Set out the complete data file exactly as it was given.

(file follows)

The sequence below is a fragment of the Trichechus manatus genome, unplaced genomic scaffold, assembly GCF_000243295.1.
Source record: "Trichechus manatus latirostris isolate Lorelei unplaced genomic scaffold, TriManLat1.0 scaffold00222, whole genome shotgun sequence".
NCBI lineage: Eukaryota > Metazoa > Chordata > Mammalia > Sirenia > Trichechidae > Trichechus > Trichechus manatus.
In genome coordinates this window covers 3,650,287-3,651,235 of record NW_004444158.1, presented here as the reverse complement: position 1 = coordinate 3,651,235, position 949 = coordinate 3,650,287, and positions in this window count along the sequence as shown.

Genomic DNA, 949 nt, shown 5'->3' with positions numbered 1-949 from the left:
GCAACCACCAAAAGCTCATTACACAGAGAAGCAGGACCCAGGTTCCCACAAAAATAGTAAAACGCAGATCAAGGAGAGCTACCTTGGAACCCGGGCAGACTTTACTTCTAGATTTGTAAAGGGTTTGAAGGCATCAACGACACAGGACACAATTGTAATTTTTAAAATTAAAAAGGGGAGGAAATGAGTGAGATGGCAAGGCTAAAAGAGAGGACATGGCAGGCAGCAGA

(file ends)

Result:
The sequence below is a fragment of the Trichechus manatus genome, unplaced genomic scaffold, assembly GCF_000243295.1.
Source record: "Trichechus manatus latirostris isolate Lorelei unplaced genomic scaffold, TriManLat1.0 scaffold00222, whole genome shotgun sequence".
NCBI lineage: Eukaryota > Metazoa > Chordata > Mammalia > Sirenia > Trichechidae > Trichechus > Trichechus manatus.
In genome coordinates this window covers 3,650,287-3,651,235 of record NW_004444158.1, presented here as the reverse complement: position 1 = coordinate 3,651,235, position 949 = coordinate 3,650,287, and positions in this window count along the sequence as shown.

Genomic DNA, 949 nt, shown 5'->3' with positions numbered 1-949 from the left:
GCAACCACCAAAAGCTCATTACACAGAGAAGCAGGACCCAGGTTCCCACAAAAATAGTAAAACGCAGATCAAGGAGAGCTACCTTGGAACCCGGGCAGACTTTACTTCTAGATTTGTAAAGGGTTTGAAGGCATCAACGACACAGGACACAATTGTAATTTTTAAAATTAAAAAGGGGAGGAAATGAGTGAGATGGCAAGGCTAAAAGAGAGGACATGGCAGGCAGCAGA